Charts and graphs should print on separate pages, numbered consecutively, and headed by a brief descriptive title that includes the number of the figure (e.g., “Figure 1 Distribution of test scores”).

Submission Process

All manuscripts must be submitted through the JMLA electronic submission system. Authors are encouraged to consult the Key Information Checklist prior to submission to be sure that all information required for peer review has been included in their submission. Papers missing key information will be returned to the authors for revision.

The online submission system will prompt you for:

  1. Article type. You may select from:
    1. Paper
    2. Surveys and studies
    3. Research communication
    4. Case study
    5. Editorial
    6. Obituary
    7. Commentary
    8. Letter to the editor
    9. Feature
  2. Full title and subtitle (if any) of the article
  3. Coauthors names, addresses, and email addresses
  4. Abstract (where applicable)
  5. Information on any conflict of interest, prior publication, and institutional review board approval
  6. Files to upload
  7. Title page, including full author information and title page footnotes
  8. Manuscript including text, references, acknowledgements, and tables
  9. Figures, charts, graphs, and other illustrations, if any
  10. Supplemental material (appendixes, survey instruments, etc.) if any; studies reporting the results of a survey must provide the survey instrument unless it has been published elsewhere
  11. Cover letter (optional)

If you exit the system before completing the submission, your submission will be saved automatically. You may return to finish the submission (or remove it should you wish) at a future time. Once you have completed the submission process, you will be asked to review a PDF of your submission and will have the opportunity to revise it if needed before submitting it to the editor.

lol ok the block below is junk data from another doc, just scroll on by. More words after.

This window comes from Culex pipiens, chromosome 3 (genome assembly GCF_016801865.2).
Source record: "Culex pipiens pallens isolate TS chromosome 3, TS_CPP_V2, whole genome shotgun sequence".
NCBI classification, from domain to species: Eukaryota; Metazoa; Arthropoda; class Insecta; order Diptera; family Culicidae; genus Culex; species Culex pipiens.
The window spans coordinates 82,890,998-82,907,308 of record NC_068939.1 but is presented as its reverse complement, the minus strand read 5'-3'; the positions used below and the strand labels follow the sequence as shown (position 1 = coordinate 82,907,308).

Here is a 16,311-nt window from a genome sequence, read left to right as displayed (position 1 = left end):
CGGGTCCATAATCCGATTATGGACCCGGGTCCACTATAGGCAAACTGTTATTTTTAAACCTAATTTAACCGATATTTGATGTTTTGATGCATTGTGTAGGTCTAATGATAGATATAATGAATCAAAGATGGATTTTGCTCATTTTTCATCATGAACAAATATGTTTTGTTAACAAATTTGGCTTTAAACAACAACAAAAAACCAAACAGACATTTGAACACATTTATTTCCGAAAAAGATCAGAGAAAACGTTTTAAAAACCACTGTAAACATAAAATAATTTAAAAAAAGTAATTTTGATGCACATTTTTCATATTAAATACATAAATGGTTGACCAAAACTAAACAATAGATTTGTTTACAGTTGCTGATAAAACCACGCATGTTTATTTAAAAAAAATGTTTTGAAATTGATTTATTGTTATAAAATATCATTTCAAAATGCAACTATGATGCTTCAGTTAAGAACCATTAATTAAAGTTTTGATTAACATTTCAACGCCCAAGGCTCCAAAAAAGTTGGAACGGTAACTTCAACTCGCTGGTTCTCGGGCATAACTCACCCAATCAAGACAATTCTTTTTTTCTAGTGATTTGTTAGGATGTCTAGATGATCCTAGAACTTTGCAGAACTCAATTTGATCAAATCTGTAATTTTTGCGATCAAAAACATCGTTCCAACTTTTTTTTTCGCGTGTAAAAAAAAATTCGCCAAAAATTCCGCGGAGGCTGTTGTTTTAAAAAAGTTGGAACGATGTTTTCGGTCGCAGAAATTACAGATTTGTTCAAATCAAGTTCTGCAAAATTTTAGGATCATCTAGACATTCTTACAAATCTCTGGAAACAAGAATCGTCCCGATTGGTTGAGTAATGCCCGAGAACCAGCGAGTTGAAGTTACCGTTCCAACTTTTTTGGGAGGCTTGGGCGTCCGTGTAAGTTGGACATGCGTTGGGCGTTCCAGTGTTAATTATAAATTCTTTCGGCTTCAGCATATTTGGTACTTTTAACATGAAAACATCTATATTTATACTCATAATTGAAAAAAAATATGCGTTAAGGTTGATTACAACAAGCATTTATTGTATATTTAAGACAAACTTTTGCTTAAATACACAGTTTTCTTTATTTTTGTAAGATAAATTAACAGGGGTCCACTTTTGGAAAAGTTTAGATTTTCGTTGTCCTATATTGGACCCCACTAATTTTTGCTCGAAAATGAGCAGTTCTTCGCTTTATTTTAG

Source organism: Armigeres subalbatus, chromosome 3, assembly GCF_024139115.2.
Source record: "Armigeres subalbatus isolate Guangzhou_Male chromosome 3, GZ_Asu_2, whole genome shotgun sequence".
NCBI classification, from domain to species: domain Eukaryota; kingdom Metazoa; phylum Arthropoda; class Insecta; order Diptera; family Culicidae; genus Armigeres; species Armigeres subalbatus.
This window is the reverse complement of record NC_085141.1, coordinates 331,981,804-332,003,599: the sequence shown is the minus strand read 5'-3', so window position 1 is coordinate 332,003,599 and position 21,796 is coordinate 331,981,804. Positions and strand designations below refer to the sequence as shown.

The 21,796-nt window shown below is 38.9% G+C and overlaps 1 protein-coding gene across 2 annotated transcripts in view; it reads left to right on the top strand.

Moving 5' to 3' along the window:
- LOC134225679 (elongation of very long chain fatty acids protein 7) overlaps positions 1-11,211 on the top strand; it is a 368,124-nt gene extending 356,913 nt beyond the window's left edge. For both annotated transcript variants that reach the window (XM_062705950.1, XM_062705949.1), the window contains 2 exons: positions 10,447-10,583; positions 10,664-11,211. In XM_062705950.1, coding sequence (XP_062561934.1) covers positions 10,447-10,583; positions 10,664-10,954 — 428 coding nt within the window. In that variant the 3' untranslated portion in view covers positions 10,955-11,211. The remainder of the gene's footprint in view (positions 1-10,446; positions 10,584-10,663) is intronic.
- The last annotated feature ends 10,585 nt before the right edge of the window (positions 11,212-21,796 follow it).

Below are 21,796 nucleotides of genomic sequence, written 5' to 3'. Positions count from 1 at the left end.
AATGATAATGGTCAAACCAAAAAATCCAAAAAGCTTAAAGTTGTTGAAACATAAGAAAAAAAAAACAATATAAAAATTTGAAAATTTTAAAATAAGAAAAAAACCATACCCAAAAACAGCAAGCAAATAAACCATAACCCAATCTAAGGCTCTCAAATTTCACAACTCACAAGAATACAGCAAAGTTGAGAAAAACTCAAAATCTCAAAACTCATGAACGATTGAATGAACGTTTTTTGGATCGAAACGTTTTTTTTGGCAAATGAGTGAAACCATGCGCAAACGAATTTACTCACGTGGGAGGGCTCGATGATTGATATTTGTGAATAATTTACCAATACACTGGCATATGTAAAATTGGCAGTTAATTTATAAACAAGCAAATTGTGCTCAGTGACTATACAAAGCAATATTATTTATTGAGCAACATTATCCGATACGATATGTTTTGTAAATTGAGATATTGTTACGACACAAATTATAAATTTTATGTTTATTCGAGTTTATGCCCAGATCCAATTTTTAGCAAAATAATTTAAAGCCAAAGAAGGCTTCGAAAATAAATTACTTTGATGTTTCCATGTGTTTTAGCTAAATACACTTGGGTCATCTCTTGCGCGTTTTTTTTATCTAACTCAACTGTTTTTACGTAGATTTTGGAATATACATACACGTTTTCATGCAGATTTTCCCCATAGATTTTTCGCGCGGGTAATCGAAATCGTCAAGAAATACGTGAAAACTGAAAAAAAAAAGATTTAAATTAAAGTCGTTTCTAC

Peer-Review Evaluation

The JMLA uses a double-blind peer-review process, in which reviewers do not know the identity of the author and the identity of manuscript reviewers is not revealed to the author. The JMLA aims to complete the review process and provide feedback to authors within eight weeks of submission.

Copyright and Disclosure Agreement

If a manuscript is accepted for publication, the JMLA will require the author and all coauthors to submit a signed copy (or individual copies) of the JMLA copyright license agreement and disclosure forms. It is the responsibility of the first author to ensure that all coauthors sign copyright and disclosure forms.

All persons designated as authors should have participated sufficiently in the work to take public responsibility for the content. The International Committee of Medical Journal Editors provides guidelines for determining authorship.

Download the JMLA copyright license agreement and disclosure form.

Proofs

Page proofs are provided to authors for correction of serious errors; minor alterations cannot be made at this stage.

References

  1. International Committee of Medical Journal Editors. Uniform requirements for manuscripts submitted to biomedical journals: writing and editing for biomedical publication [Internet]. The Committee; 2009 [cited 5 Jan 2011]. <http://www.icmje.org>.
  2. Medical Library Association. MLA style manual [Internet]. Chicago, IL: The Association [cited 1 Sep 2011]. <http://www.mlanet.org/page/style-manual>.
  3. Patrias K. Citing medicine: the NLM style guide for authors, editors, and publishers [Internet]. 2nd ed. Wendling DL, technical ed. Bethesda (MD): National Library of Medicine (US); 2007 [cited 22 Nov 2010]. <http://www.nlm.nih.gov/citingmedicine/>.
  4. The Chicago manual of style. 16th ed. Chicago, IL: University of Chicago Press; 2010.
  5. Merriam Webster’s collegiate dictionary. 11th ed. Springfield, MA: Merriam-Webster; 2003.

Contacts

Email questions about JMLA content to Katherine Goold Akers.

Send books or resources for review in the JMLA to:

JMLA Review Editor, Medical Library Association, 65 East Wacker Place, Suite 1900, Chicago, IL 60601-7246; 312.419.9094; fax, 312.419.8950